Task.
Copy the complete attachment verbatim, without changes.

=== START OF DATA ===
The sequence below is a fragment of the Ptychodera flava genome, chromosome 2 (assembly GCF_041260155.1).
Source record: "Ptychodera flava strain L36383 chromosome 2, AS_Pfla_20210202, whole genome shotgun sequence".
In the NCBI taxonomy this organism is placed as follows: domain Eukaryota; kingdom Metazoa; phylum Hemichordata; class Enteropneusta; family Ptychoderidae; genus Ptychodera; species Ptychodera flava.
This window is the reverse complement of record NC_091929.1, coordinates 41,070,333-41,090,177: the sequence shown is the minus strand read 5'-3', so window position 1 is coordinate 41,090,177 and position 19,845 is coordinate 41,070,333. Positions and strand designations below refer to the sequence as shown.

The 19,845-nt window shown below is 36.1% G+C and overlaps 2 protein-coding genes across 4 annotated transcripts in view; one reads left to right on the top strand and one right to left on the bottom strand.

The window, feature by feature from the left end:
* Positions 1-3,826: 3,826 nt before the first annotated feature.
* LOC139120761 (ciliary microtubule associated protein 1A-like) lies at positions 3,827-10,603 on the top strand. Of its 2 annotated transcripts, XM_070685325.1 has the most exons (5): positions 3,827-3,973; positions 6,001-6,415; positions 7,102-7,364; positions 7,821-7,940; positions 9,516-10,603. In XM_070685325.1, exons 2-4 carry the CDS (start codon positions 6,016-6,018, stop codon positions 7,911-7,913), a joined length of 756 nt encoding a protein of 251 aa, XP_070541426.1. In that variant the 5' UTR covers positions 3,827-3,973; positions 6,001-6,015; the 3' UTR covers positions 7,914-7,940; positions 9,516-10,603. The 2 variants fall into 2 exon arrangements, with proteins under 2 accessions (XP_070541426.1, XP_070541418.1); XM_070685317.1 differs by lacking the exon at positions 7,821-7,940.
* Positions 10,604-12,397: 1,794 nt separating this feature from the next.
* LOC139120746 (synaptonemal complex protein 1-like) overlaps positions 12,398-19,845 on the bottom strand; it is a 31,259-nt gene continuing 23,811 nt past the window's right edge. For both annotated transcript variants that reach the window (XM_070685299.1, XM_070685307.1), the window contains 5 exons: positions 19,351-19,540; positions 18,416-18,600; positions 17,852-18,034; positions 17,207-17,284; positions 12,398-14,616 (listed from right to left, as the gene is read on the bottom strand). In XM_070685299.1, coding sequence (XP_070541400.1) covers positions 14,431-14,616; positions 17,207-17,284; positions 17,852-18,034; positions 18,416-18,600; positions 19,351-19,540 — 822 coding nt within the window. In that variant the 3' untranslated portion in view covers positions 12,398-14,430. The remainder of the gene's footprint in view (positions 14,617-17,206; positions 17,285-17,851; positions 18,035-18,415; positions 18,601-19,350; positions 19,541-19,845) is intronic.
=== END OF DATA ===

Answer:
The sequence below is a fragment of the Ptychodera flava genome, chromosome 2 (assembly GCF_041260155.1).
Source record: "Ptychodera flava strain L36383 chromosome 2, AS_Pfla_20210202, whole genome shotgun sequence".
In the NCBI taxonomy this organism is placed as follows: domain Eukaryota; kingdom Metazoa; phylum Hemichordata; class Enteropneusta; family Ptychoderidae; genus Ptychodera; species Ptychodera flava.
This window is the reverse complement of record NC_091929.1, coordinates 41,070,333-41,090,177: the sequence shown is the minus strand read 5'-3', so window position 1 is coordinate 41,090,177 and position 19,845 is coordinate 41,070,333. Positions and strand designations below refer to the sequence as shown.

The 19,845-nt window shown below is 36.1% G+C and overlaps 2 protein-coding genes across 4 annotated transcripts in view; one reads left to right on the top strand and one right to left on the bottom strand.

The window, feature by feature from the left end:
* Positions 1-3,826: 3,826 nt before the first annotated feature.
* LOC139120761 (ciliary microtubule associated protein 1A-like) lies at positions 3,827-10,603 on the top strand. Of its 2 annotated transcripts, XM_070685325.1 has the most exons (5): positions 3,827-3,973; positions 6,001-6,415; positions 7,102-7,364; positions 7,821-7,940; positions 9,516-10,603. In XM_070685325.1, exons 2-4 carry the CDS (start codon positions 6,016-6,018, stop codon positions 7,911-7,913), a joined length of 756 nt encoding a protein of 251 aa, XP_070541426.1. In that variant the 5' UTR covers positions 3,827-3,973; positions 6,001-6,015; the 3' UTR covers positions 7,914-7,940; positions 9,516-10,603. The 2 variants fall into 2 exon arrangements, with proteins under 2 accessions (XP_070541426.1, XP_070541418.1); XM_070685317.1 differs by lacking the exon at positions 7,821-7,940.
* Positions 10,604-12,397: 1,794 nt separating this feature from the next.
* LOC139120746 (synaptonemal complex protein 1-like) overlaps positions 12,398-19,845 on the bottom strand; it is a 31,259-nt gene continuing 23,811 nt past the window's right edge. For both annotated transcript variants that reach the window (XM_070685299.1, XM_070685307.1), the window contains 5 exons: positions 19,351-19,540; positions 18,416-18,600; positions 17,852-18,034; positions 17,207-17,284; positions 12,398-14,616 (listed from right to left, as the gene is read on the bottom strand). In XM_070685299.1, coding sequence (XP_070541400.1) covers positions 14,431-14,616; positions 17,207-17,284; positions 17,852-18,034; positions 18,416-18,600; positions 19,351-19,540 — 822 coding nt within the window. In that variant the 3' untranslated portion in view covers positions 12,398-14,430. The remainder of the gene's footprint in view (positions 14,617-17,206; positions 17,285-17,851; positions 18,035-18,415; positions 18,601-19,350; positions 19,541-19,845) is intronic.